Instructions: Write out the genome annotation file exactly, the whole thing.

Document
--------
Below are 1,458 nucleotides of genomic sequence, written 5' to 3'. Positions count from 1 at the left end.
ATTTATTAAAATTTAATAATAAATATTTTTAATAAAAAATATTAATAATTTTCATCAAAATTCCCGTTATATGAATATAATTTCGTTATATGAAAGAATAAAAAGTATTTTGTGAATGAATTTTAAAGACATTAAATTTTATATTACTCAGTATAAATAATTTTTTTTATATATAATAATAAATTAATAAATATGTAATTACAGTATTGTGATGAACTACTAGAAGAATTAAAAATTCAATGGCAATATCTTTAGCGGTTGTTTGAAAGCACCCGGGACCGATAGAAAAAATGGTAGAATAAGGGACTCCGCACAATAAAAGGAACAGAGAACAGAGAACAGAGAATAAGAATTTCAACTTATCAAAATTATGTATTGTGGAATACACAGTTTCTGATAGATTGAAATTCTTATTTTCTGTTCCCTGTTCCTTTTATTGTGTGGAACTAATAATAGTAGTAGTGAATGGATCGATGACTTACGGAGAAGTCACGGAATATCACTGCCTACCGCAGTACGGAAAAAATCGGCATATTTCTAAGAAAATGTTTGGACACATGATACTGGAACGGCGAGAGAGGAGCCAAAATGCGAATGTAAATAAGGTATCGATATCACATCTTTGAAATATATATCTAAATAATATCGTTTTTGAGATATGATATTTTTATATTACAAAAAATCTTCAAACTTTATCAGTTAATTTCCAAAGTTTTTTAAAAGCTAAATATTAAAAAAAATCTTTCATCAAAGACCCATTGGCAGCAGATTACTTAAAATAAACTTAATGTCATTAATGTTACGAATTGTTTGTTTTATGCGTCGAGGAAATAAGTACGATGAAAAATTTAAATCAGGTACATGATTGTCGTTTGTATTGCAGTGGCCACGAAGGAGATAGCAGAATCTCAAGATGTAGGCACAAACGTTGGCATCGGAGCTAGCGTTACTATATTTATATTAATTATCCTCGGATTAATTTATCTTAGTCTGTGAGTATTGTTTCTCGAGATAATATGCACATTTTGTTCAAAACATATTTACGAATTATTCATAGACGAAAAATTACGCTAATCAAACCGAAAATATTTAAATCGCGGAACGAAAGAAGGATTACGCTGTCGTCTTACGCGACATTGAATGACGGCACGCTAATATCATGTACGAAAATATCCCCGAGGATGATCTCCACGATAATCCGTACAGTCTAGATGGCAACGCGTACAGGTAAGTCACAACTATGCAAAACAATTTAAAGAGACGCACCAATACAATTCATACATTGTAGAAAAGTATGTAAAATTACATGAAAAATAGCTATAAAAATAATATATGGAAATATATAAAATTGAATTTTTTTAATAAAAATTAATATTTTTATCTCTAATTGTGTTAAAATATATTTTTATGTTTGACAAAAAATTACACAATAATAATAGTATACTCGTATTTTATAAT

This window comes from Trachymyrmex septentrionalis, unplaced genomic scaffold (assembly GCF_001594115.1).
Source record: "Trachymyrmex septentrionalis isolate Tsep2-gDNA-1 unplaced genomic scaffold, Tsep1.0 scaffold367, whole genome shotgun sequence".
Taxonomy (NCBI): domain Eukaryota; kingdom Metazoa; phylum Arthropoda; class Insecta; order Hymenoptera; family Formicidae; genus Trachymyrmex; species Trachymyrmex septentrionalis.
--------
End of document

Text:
Below are 1,458 nucleotides of genomic sequence, written 5' to 3'. Positions count from 1 at the left end.
ATTTATTAAAATTTAATAATAAATATTTTTAATAAAAAATATTAATAATTTTCATCAAAATTCCCGTTATATGAATATAATTTCGTTATATGAAAGAATAAAAAGTATTTTGTGAATGAATTTTAAAGACATTAAATTTTATATTACTCAGTATAAATAATTTTTTTTATATATAATAATAAATTAATAAATATGTAATTACAGTATTGTGATGAACTACTAGAAGAATTAAAAATTCAATGGCAATATCTTTAGCGGTTGTTTGAAAGCACCCGGGACCGATAGAAAAAATGGTAGAATAAGGGACTCCGCACAATAAAAGGAACAGAGAACAGAGAACAGAGAATAAGAATTTCAACTTATCAAAATTATGTATTGTGGAATACACAGTTTCTGATAGATTGAAATTCTTATTTTCTGTTCCCTGTTCCTTTTATTGTGTGGAACTAATAATAGTAGTAGTGAATGGATCGATGACTTACGGAGAAGTCACGGAATATCACTGCCTACCGCAGTACGGAAAAAATCGGCATATTTCTAAGAAAATGTTTGGACACATGATACTGGAACGGCGAGAGAGGAGCCAAAATGCGAATGTAAATAAGGTATCGATATCACATCTTTGAAATATATATCTAAATAATATCGTTTTTGAGATATGATATTTTTATATTACAAAAAATCTTCAAACTTTATCAGTTAATTTCCAAAGTTTTTTAAAAGCTAAATATTAAAAAAAATCTTTCATCAAAGACCCATTGGCAGCAGATTACTTAAAATAAACTTAATGTCATTAATGTTACGAATTGTTTGTTTTATGCGTCGAGGAAATAAGTACGATGAAAAATTTAAATCAGGTACATGATTGTCGTTTGTATTGCAGTGGCCACGAAGGAGATAGCAGAATCTCAAGATGTAGGCACAAACGTTGGCATCGGAGCTAGCGTTACTATATTTATATTAATTATCCTCGGATTAATTTATCTTAGTCTGTGAGTATTGTTTCTCGAGATAATATGCACATTTTGTTCAAAACATATTTACGAATTATTCATAGACGAAAAATTACGCTAATCAAACCGAAAATATTTAAATCGCGGAACGAAAGAAGGATTACGCTGTCGTCTTACGCGACATTGAATGACGGCACGCTAATATCATGTACGAAAATATCCCCGAGGATGATCTCCACGATAATCCGTACAGTCTAGATGGCAACGCGTACAGGTAAGTCACAACTATGCAAAACAATTTAAAGAGACGCACCAATACAATTCATACATTGTAGAAAAGTATGTAAAATTACATGAAAAATAGCTATAAAAATAATATATGGAAATATATAAAATTGAATTTTTTTAATAAAAATTAATATTTTTATCTCTAATTGTGTTAAAATATATTTTTATGTTTGACAAAAAATTACACAATAATAATAGTATACTCGTATTTTATAAT

This window comes from Trachymyrmex septentrionalis, unplaced genomic scaffold (assembly GCF_001594115.1).
Source record: "Trachymyrmex septentrionalis isolate Tsep2-gDNA-1 unplaced genomic scaffold, Tsep1.0 scaffold367, whole genome shotgun sequence".
Taxonomy (NCBI): domain Eukaryota; kingdom Metazoa; phylum Arthropoda; class Insecta; order Hymenoptera; family Formicidae; genus Trachymyrmex; species Trachymyrmex septentrionalis.